A staff member or student (or any other individual) may copy a literary, dramatic, musical or artistic work, or an audio-visual item without obtaining permission for the purposes of criticism or review under the "fair dealing" provisions of the Copyright Act (the Act). There are some limitations and conditions and these are discussed below.
The Act does not provide a definition of criticism or review. There is also no guidance within the Act as to the factors which should be considered in determining if a dealing is "fair". However, a number of cases point to the following factors when considering whether a particular use of copyright material is a fair dealing for criticism and review.
Criticism involves the evaluation or estimation of the qualities or character of a work or audio-visual item.
Criticism or review may relate to the work being used or to other material. For example you may copy an extract from one book for the criticism or review of another.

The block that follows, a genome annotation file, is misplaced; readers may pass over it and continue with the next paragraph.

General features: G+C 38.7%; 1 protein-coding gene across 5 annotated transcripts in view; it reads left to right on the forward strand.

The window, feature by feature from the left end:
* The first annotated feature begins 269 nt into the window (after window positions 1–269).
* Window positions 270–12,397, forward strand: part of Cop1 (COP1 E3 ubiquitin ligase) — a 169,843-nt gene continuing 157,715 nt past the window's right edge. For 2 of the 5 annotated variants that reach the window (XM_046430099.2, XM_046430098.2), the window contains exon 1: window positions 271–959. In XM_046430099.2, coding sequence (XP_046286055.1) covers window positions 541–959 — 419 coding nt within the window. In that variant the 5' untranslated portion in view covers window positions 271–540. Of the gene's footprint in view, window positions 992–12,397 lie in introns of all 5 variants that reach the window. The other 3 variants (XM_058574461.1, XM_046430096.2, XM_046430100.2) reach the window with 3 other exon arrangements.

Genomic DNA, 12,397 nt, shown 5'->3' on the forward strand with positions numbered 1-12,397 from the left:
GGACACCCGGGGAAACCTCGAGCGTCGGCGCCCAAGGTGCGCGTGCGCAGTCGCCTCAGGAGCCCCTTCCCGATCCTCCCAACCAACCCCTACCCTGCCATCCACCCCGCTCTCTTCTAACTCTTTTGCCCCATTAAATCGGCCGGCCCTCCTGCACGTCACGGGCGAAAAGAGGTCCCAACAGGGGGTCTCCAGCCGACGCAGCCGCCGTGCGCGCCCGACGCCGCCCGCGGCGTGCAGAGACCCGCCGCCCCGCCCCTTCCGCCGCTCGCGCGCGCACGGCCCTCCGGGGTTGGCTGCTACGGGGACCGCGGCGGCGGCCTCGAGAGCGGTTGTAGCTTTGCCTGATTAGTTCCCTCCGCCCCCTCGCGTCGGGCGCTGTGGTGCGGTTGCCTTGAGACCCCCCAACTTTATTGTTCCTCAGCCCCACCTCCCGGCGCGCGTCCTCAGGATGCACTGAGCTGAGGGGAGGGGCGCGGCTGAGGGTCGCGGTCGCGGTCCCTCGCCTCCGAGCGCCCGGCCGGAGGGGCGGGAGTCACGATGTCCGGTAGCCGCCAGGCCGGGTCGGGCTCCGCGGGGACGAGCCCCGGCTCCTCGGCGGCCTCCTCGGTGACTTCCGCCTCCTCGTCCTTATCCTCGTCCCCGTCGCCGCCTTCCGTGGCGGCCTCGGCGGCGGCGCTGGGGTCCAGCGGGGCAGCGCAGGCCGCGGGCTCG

The criticism may be of the underlying ideas in the material or the material itself.
Criticisms and reviews do not need to be balanced and can be humorous.
The purpose of the criticism or review must be genuine. i.e. ulterior motives such as commercial gain and anti-competitive behaviour may cancel out the defence.
There must be sufficient acknowledgment
There must be sufficient acknowledgement of the original item for the purposes of criticism or review. The Act provides that "sufficient acknowledgement" in relation to a literary, dramatic, musical or artisticwork, includes "an acknowledgment identifying the work by its title or other description". Author names must also be acknowledged, unless they have previously agreed or directed that no acknowledgment is to be made.
Case law further provides that where an author makes a claim or provides a position it should be recognised.
Sufficient acknowledgement in relation to the use of audio-visual items for criticism and review is not defined within the Act.